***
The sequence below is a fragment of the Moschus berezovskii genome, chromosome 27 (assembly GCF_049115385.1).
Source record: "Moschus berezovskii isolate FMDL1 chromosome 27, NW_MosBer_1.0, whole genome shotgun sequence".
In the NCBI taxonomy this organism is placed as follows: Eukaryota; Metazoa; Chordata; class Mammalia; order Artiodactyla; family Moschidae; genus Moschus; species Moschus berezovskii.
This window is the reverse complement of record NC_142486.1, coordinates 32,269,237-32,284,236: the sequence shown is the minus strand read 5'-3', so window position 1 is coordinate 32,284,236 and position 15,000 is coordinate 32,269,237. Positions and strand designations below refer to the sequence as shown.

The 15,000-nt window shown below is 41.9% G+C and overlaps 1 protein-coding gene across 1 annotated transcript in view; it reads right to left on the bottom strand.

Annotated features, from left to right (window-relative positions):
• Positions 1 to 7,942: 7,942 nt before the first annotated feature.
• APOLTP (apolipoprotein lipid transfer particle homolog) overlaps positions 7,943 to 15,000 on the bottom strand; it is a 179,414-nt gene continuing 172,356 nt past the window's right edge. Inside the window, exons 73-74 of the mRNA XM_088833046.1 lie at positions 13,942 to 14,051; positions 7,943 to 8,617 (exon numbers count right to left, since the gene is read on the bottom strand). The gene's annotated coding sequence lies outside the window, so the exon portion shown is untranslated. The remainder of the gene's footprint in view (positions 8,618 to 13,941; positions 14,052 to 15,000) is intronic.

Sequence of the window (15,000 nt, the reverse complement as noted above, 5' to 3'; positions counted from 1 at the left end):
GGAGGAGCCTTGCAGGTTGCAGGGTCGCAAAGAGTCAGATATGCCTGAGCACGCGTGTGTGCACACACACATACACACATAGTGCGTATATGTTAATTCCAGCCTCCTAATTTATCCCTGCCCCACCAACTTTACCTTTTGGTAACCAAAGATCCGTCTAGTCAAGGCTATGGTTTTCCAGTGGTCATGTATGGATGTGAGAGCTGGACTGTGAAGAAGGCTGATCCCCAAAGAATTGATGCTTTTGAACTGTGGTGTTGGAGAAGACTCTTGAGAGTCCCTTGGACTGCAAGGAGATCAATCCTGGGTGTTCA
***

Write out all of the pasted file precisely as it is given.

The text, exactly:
The sequence below is a fragment of the Moschus berezovskii genome, chromosome 27 (assembly GCF_049115385.1).
Source record: "Moschus berezovskii isolate FMDL1 chromosome 27, NW_MosBer_1.0, whole genome shotgun sequence".
In the NCBI taxonomy this organism is placed as follows: Eukaryota; Metazoa; Chordata; class Mammalia; order Artiodactyla; family Moschidae; genus Moschus; species Moschus berezovskii.
This window is the reverse complement of record NC_142486.1, coordinates 32,269,237-32,284,236: the sequence shown is the minus strand read 5'-3', so window position 1 is coordinate 32,284,236 and position 15,000 is coordinate 32,269,237. Positions and strand designations below refer to the sequence as shown.

The 15,000-nt window shown below is 41.9% G+C and overlaps 1 protein-coding gene across 1 annotated transcript in view; it reads right to left on the bottom strand.

Annotated features, from left to right (window-relative positions):
• Positions 1 to 7,942: 7,942 nt before the first annotated feature.
• APOLTP (apolipoprotein lipid transfer particle homolog) overlaps positions 7,943 to 15,000 on the bottom strand; it is a 179,414-nt gene continuing 172,356 nt past the window's right edge. Inside the window, exons 73-74 of the mRNA XM_088833046.1 lie at positions 13,942 to 14,051; positions 7,943 to 8,617 (exon numbers count right to left, since the gene is read on the bottom strand). The gene's annotated coding sequence lies outside the window, so the exon portion shown is untranslated. The remainder of the gene's footprint in view (positions 8,618 to 13,941; positions 14,052 to 15,000) is intronic.

Sequence of the window (15,000 nt, the reverse complement as noted above, 5' to 3'; positions counted from 1 at the left end):
GGAGGAGCCTTGCAGGTTGCAGGGTCGCAAAGAGTCAGATATGCCTGAGCACGCGTGTGTGCACACACACATACACACATAGTGCGTATATGTTAATTCCAGCCTCCTAATTTATCCCTGCCCCACCAACTTTACCTTTTGGTAACCAAAGATCCGTCTAGTCAAGGCTATGGTTTTCCAGTGGTCATGTATGGATGTGAGAGCTGGACTGTGAAGAAGGCTGATCCCCAAAGAATTGATGCTTTTGAACTGTGGTGTTGGAGAAGACTCTTGAGAGTCCCTTGGACTGCAAGGAGATCAATCCTGGGTGTTCA